24. The system of claim 23, wherein peer-to-peer security process further causes the processor to evaluate network traffic between the peers in the peer-to-peer network when monitoring the peer-to-peer network.
25. The system of claim 23, wherein the peer-to-peer security process further causes the processor to monitor the peer-to-peer network for a pattern of activity defined in terms of a threshold value of network traffic in the peer-to-peer network.
26. The system of claim 23, wherein the peer-to-peer security process further causes the processor to monitor the peer-to-peer network for a pattern of activity defined in terms of network traffic in the peer-to-peer network that uses a specific protocol.
27. The system of claim 23, wherein the peer-to-peer security process further causes the processor to monitor the peer-to-peer network for a pattern of activity defined in terms of network traffic having a foreign address.
28. The system of claim 23, wherein the peer-to-peer security process further causes the processor to log information about the suspicious pattern of activity when performing the action associated with the suspicious pattern of activity.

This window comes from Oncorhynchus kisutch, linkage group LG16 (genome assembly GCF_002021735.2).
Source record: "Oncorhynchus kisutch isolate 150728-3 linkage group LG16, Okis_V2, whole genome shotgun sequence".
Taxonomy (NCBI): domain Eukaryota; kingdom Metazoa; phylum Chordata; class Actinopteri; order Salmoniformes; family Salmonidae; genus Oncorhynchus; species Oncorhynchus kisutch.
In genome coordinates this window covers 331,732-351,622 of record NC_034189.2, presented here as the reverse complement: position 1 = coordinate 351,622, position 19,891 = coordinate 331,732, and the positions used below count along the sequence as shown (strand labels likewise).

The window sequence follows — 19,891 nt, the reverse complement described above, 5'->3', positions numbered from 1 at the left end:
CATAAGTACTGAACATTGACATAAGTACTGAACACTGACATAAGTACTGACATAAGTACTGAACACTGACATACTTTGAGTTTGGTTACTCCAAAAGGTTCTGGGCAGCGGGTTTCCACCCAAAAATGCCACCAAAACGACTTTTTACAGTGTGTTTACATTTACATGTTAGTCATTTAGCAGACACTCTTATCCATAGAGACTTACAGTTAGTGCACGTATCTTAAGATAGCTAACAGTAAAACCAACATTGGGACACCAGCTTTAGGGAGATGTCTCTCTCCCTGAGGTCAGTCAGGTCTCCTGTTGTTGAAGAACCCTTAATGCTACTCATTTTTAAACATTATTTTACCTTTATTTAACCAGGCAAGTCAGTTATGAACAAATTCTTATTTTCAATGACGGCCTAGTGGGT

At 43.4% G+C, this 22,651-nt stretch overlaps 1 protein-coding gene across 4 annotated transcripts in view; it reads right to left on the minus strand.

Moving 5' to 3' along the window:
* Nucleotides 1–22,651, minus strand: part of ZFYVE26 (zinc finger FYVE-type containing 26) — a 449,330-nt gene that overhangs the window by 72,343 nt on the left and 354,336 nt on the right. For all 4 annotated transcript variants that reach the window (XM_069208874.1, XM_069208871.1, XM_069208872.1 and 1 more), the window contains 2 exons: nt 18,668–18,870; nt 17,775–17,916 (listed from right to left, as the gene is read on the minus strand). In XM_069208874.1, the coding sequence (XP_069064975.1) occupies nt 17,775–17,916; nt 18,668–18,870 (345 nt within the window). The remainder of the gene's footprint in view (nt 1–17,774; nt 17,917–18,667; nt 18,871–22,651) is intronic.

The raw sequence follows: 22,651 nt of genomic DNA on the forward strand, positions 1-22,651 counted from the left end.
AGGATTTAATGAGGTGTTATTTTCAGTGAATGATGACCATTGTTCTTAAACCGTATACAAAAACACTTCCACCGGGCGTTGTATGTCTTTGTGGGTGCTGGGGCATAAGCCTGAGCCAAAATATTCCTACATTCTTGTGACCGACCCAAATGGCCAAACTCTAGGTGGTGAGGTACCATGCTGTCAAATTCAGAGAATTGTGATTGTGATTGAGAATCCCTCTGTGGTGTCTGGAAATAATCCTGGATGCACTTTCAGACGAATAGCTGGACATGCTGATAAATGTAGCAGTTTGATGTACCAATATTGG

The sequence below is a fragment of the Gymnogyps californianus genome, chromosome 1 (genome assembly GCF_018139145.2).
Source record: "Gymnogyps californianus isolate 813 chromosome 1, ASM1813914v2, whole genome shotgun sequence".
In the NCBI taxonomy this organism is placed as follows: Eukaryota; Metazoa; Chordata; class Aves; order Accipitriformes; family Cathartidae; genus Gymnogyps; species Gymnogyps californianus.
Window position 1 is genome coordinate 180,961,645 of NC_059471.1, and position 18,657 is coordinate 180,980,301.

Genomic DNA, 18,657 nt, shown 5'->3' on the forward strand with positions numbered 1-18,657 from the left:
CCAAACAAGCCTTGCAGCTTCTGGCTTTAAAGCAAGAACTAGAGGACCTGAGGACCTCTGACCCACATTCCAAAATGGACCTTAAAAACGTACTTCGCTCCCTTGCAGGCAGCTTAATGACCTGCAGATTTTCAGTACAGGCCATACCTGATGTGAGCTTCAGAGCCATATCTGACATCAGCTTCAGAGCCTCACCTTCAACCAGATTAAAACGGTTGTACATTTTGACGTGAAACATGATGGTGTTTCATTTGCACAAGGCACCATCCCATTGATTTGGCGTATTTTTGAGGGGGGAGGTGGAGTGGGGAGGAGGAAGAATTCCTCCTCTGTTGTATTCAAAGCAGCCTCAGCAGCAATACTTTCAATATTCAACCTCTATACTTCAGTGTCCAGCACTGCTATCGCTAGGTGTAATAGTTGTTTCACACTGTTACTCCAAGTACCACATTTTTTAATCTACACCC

29. The system of claim 23, wherein the peer-to-peer security process further causes the processor to send an alert about the suspicious pattern of activity when performing the action associated with the suspicious pattern of activity.
30. The system of claim 23, wherein the system is a peer in the peer-to-peer network and the patterns of activity are local to the system.
31. The system of claim 23, wherein the system is a server in the peer-to-peer network and the patterns of activity are global to the peer-to-peer network.
32. The system of claim 31, wherein the system is a border firewall.
33. The system of claim 31, wherein the system is a domain name server.
34. The system of claim 31, wherein the set of rules specifies the patterns of activity as suspicious activity and specifies associated actions.
35. The system of claim 34, wherein the peer-to-peer security process further causes the processor to refresh the set of rules when the set of rules changes.
36. The computerized method of claim 1, wherein a share configuration loop is executed to detect changes to shares and corresponding permissions, and an action is initiated as a function of a type of the changes.
37. The computerized method of claim 36, wherein the share configuration loop is executed dynamically.
38. The computerized method of claim 36, wherein the share configuration loop is executed on a schedule.